A Brief and Incomplete Guide to Queercore

If you're just tuning in to queer punk and its offshoots, here are a few key bands to get you started.

Feature by Nine | 06 Jan 2008

Team Dresch
Formed in Oregon in the nineties, Team Dresch described their sound as "lesbionic punk rock" – word is that the term 'lesbionic' was in fact coined by the judge who reckoned guitarist/vocalist Jody essentially invited her own assault when she was queer-bashed after a show in Portland. They were angry and funny and catchy. They also reformed in 2004, although their reunion shows haven't made it beyond the States as yet. But they're still inciting inspiration, revolution and crushes among dykes the world over, and their members have gone on to various projects, including The Butchies and the now-defunct Mr Lady Records (who put out Le Tigre's first two albums).

Pansy Division
The first Pansy Division album I picked up, Wish I'd Taken Pictures, combines sexually explicit pop-punk with safer sex references and resources for queer youth. Although Dick of Death is, as background music, the song most likely to stop visitors in their tracks, my personal favourite might be Sidewalk Sale, as it describes so well the assembly of desperate leftovers you find hovering outside the club after closing time. ("Don't want to go home alone, but how low will you go? Self-respect is about to fail, feeling pathetic at the sidewalk sale.") Formed in 1991, they're still going strong.

Tribe 8
Putting the riot in riot grrrl, this all-dyke band played explosive shows, and had a focus on queer, transgender, multiracial and working class visibility. The award-winning Tribe 8 documentary, Rise Above, captures the live experience – with founder Lynn Breedlove frequently topless and wearing a strap-on – as well as the band's humour and politics. Nowadays, they play once in a blue moon, with Breedlove focusing on various other projects, such as homohop, radio shows, and the novel and film Godspeed.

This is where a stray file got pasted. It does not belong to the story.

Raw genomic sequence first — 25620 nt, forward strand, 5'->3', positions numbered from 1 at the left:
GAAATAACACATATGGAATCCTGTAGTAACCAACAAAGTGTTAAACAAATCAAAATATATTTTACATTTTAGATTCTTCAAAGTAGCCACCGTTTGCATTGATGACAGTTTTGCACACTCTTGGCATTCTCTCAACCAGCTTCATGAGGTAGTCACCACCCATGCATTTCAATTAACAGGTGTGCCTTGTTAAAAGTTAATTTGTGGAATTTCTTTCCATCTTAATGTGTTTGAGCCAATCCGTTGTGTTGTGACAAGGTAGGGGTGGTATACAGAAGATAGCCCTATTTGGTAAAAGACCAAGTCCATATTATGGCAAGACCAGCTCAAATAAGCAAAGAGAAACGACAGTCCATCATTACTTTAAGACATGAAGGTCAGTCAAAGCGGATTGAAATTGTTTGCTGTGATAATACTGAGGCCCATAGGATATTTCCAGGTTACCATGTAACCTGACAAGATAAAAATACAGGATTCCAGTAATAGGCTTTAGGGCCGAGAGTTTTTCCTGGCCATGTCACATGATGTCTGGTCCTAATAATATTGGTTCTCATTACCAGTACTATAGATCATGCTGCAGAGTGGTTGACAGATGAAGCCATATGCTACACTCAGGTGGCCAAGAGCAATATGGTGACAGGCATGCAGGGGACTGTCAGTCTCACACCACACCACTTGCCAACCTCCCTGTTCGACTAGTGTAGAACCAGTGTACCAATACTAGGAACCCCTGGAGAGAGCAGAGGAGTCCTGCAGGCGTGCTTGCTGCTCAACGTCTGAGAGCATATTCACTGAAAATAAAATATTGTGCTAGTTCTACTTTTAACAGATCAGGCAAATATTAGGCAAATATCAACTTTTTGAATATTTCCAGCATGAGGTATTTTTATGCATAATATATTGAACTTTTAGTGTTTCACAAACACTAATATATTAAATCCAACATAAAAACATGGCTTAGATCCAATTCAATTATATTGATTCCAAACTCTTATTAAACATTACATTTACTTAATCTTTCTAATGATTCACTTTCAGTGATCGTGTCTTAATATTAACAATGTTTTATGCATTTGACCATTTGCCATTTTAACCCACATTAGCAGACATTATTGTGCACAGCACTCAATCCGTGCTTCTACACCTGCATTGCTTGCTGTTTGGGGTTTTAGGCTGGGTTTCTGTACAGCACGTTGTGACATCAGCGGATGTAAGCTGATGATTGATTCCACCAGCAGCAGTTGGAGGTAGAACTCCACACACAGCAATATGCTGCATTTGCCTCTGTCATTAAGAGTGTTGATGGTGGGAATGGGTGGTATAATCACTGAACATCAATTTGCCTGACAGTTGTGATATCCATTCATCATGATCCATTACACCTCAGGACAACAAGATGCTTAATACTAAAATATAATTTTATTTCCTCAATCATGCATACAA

Sister George
One of the first queercore bands hailing from the UK, Sister George's album Drag King featured the message F**K YOUR HEALTHY GAY LIFESTYLE! on the back cover. Along with 100 x No!, their mocking cover of Tom Robinson's (Sing if You're) Glad to be Gay – featuring a sample of Aileen Wuornos explaining "We kill in self-defence" - this more than set the scene. Let's Breed similarly took the piss out of the hetero mainstream. Sister George didn't last very long, but they made an exciting impact on queers in the British indie/punk scene.

Limp Wrist
Los Crudos were best-known for the furious, 37-second We're That Spic Band, so when vocalist Martin Sorrondeguy went on to form queercore band Limp Wrist, their signature tune I Love Hardcore Boys, I Love Boys Hardcore was a logical progression. Defiantly against assimilation, typical lyrics attack homophobic punks, closeted conservatives and image-obsessed queers. The band members live on opposing coasts of the USA, so they rarely get together to play shows, but all the same they've managed an impressive discography.

Jayne County
A couple of years after forming Wayne County and the Electric Chairs in 1977, Wayne transitioned to Jayne, but continued to fuck shit up like she'd always done. Song titles like Cream in My Jeans, Toilet Love, Fuck Off and Everyone's an Asshole But Me reveal an unmistakably snotty seventies punk attitude. She's also appeared in numerous films, plays and musicals, and published the autobiography Man Enough to be a Woman. And she's still around, these days largely taking aim at the Bush administration.

See also:
The Butchies, Fifth Column, Gay For Johnny Depp, Gayrilla Biscuits, God Is My Co-Pilot, The Gossip, The Hidden Cameras, Huggy Bear, Le Tigre, Lesbians On Ecstasy, The Third Sex